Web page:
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Madden: Howland gets it right; not Paterno

Saturday, March 29, 2003

If Ben Howland goes to UCLA and it turns out he rounded off his legacy at Pitt by benching Donatas Zavackas for insubordination in the Panthers' Sweet 16 loss to Marquette, so be it.

It beats the heck out of allowing someone accused of sexual assault who has been expelled from school to play in a bowl game, although Joe Paterno might not agree with that.

Zavackas basically went nuts in the latter stages of Pitt's elimination. He took off his shoes and sat on the floor when Howland substituted for him. He had a verbal skirmish with Carl Krauser. After the game, he sat on the bench and didn't shake hands with anyone. In short, Zavackas acted like an idiot.

Howland isn't one to let the inmates run the asylum. So he didn't use Zavackas for the final eight minutes. Pitt could have used Zavackas' 3-point shooting down the stretch. But you don't sacrifice your credibility as a coach and the credibility of your program for one game. Not even such a big game.

Howland did the right thing.

"He went over and pouted because I took him out of the game," Howland said. "I'm not going to play that game. I said, I'm not going to play him anymore."

If Pitt fans are upset, they should be upset with Zavackas. He's the one who blew it. Zavackas put his ego ahead of the team. If Zavackas had kept his head, Howland would have kept playing him.

Zavackas let his teammates down, he let Pitt's fans down, he embarrassed his coach, he looked like a jerk on national TV, and he guaranteed that his collegiate career will be remembered for its bizarre ending instead of the positive things he accomplished over four years.

Zavackas' outburst wasn't totally surprising. He caused many eyes to roll when he said the NCAA tournament should be canceled if war broke out. Zavackas' sympathies were not out of line, but a statement like that isn't the way to convince your teammates you're going to be focused at crunch time. As it turned out, he wasn't.

Tim Benz, who covered the Panthers on a daily basis for my radio station, said a few hours before the game Thursday night that Zavackas had the demeanor of a time bomb ready to go off.

Speaking of explosions, what was that I just heard blow up? Wasn't that the myth of Joe Paterno, moral guardian, that just got splattered all over the University Park landscape?

The Penn State football coach long has lambasted peers who have lied, cheated and/or looked the other way when an athlete did something wrong. Who have done things the sleazy way or the easy way. Paterno has always taken pride in holding himself and his program to a higher standard.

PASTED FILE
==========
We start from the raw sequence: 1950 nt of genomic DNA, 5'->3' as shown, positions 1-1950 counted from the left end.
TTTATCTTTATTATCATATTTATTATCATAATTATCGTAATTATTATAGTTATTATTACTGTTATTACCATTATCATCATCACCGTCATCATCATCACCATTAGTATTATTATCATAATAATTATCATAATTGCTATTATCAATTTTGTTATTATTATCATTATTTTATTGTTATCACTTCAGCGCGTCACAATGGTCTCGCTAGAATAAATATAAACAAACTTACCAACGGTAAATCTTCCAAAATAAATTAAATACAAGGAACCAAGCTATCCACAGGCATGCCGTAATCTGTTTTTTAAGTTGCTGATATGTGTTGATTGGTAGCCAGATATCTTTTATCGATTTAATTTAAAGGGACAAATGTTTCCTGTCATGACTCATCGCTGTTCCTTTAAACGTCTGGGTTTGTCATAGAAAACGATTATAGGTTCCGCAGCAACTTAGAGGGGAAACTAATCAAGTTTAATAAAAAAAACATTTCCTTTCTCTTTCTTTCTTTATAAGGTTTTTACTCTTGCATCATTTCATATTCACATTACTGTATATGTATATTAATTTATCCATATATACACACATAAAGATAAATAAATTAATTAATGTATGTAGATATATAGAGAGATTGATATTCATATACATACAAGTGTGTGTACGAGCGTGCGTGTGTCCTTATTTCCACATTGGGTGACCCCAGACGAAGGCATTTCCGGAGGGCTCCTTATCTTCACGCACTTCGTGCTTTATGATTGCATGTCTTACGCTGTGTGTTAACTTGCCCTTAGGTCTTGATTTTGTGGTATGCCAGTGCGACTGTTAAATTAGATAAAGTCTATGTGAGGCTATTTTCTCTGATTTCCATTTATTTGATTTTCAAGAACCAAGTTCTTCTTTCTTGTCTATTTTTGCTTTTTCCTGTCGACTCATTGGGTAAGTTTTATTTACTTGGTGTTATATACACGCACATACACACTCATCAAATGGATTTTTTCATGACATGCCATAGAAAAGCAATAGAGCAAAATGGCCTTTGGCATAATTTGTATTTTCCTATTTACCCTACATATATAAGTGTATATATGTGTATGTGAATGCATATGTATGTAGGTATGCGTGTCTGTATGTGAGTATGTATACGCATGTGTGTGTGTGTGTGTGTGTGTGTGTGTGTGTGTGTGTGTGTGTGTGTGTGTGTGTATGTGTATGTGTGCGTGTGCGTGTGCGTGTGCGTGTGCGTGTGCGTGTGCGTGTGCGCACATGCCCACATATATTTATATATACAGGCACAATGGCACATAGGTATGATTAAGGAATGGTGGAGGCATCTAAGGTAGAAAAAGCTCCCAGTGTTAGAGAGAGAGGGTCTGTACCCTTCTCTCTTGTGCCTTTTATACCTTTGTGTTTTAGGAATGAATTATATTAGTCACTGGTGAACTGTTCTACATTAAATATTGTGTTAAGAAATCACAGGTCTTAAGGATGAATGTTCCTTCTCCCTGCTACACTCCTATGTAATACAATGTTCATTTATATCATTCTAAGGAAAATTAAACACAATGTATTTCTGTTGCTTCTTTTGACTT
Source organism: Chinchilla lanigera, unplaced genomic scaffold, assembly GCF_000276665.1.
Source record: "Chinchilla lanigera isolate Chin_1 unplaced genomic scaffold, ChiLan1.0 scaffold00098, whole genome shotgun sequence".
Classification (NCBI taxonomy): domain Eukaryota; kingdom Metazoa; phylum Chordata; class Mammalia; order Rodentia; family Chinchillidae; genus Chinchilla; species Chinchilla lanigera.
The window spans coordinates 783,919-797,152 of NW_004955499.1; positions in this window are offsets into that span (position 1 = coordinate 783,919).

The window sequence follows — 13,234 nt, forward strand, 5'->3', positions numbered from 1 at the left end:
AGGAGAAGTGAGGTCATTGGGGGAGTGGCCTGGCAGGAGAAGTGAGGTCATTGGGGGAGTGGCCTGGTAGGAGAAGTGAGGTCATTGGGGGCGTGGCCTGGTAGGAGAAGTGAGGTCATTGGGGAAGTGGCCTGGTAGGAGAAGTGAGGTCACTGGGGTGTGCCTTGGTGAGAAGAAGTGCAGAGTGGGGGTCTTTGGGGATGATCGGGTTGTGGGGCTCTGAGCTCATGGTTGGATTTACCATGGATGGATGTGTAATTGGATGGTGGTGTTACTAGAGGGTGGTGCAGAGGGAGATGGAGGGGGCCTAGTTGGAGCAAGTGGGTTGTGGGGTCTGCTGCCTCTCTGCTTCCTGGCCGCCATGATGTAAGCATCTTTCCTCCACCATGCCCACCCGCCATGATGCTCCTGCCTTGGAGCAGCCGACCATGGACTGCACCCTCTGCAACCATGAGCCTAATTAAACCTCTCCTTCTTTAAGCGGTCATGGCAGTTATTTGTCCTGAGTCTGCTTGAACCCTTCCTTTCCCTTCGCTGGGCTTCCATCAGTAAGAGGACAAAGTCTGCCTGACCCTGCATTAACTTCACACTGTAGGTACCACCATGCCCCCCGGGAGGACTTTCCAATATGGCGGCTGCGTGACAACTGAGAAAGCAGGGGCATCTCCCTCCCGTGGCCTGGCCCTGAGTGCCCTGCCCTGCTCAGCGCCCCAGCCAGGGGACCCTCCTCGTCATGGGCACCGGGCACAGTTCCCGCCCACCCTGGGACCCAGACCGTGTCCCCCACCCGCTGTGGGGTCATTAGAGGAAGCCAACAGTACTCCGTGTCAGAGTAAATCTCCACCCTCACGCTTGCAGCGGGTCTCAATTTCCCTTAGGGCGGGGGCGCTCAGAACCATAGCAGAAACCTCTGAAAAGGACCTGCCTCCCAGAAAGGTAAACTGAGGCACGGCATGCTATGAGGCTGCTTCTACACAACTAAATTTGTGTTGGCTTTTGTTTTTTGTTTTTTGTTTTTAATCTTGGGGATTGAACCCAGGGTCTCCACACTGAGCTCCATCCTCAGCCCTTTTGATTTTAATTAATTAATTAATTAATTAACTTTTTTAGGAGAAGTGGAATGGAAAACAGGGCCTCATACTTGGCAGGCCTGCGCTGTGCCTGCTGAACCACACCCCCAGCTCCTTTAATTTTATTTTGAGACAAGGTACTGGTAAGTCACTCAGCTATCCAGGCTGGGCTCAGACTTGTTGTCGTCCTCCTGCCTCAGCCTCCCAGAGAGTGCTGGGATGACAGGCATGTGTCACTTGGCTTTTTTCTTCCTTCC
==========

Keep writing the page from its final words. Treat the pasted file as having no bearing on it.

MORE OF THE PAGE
Now Paterno has become what he despises.

Penn State defensive back Anwar Phillips played in the Capital One Bowl last season despite being temporarily expelled after he took responsibility for an encounter with a female student that ultimately led to a sexual-assault charge.

A university spokesman said the Penn State athletic department (i.e., Paterno) was made aware of the expulsion before the bowl game. Phillips played anyway.

At this stage in his career and life, Paterno seems to think he's infallible. Penn State's pope of football waved away questions about Phillips at a news conference Wednesday, uttering this absolutely precious non sequitur: "Why don't you guys talk about our graduation rate?"

Then, of course, Paterno tried to switch the heat: "If you said to me, 'Would you be embarrassed that one of our Big Ten colleagues had 39 percent of their football players graduate?' I would say, 'Yes.' "

Paterno, always holier than thou, isn't holier than anybody these days. Not even Jackie Sherrill. Ouch. Bet that left a mark.

To recap: One of Paterno's players stood accused of sexual assault, admitted responsibility for the encounter, was expelled, Paterno knew about it, but used the player in a bowl game anyway. Can even the most loyal of Paterno apologists come up with a decent excuse for that mess?

No. But I'm sure many will try. Penn State followers are like sheep. Baaa, baaa, baaa. It's a shame Paterno didn't come up with an explanation for playing Phillips. Then the Penn State flock would have a company line to parrot.

Now, more than ever, it's time for Paterno to step down. A mediocre football program is no sin. But the Phillips scandal is embarrassing to the entire university. It's not only a blemish on Paterno's reputation, but makes the militant stance he has taken against indiscretions at other schools look hypocritical and stupid.

Paterno has crossed the line from old school to old fool. He's a sorry caricature of himself.

Here's betting it only gets worse.

Many fans constantly clamor for coaches to take authority back. Those fans have a new hero: Ben Howland. Nice timing, Ben. Joe Paterno just fell off that particular pedestal.

Mark Madden is the host of a sports talk show from 3-7 p.m. weekdays on WEAE-AM (1250).

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